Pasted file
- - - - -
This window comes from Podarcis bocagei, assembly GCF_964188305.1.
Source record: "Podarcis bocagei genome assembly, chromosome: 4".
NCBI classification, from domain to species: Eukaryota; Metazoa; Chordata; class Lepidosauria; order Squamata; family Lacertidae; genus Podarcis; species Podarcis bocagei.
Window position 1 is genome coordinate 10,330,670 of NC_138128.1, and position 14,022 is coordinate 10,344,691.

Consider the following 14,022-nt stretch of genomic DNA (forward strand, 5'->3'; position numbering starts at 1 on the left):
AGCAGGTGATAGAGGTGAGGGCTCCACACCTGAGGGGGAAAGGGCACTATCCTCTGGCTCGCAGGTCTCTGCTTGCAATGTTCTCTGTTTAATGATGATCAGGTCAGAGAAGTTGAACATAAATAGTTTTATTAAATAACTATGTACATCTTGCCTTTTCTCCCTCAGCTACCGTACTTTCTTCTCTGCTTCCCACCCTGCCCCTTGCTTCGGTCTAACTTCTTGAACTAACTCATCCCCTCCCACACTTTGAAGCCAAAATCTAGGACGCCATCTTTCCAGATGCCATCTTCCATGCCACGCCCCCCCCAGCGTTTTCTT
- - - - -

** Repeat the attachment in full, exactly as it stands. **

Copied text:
This window comes from Podarcis bocagei, assembly GCF_964188305.1.
Source record: "Podarcis bocagei genome assembly, chromosome: 4".
NCBI classification, from domain to species: Eukaryota; Metazoa; Chordata; class Lepidosauria; order Squamata; family Lacertidae; genus Podarcis; species Podarcis bocagei.
Window position 1 is genome coordinate 10,330,670 of NC_138128.1, and position 14,022 is coordinate 10,344,691.

Consider the following 14,022-nt stretch of genomic DNA (forward strand, 5'->3'; position numbering starts at 1 on the left):
AGCAGGTGATAGAGGTGAGGGCTCCACACCTGAGGGGGAAAGGGCACTATCCTCTGGCTCGCAGGTCTCTGCTTGCAATGTTCTCTGTTTAATGATGATCAGGTCAGAGAAGTTGAACATAAATAGTTTTATTAAATAACTATGTACATCTTGCCTTTTCTCCCTCAGCTACCGTACTTTCTTCTCTGCTTCCCACCCTGCCCCTTGCTTCGGTCTAACTTCTTGAACTAACTCATCCCCTCCCACACTTTGAAGCCAAAATCTAGGACGCCATCTTTCCAGATGCCATCTTCCATGCCACGCCCCCCCCAGCGTTTTCTT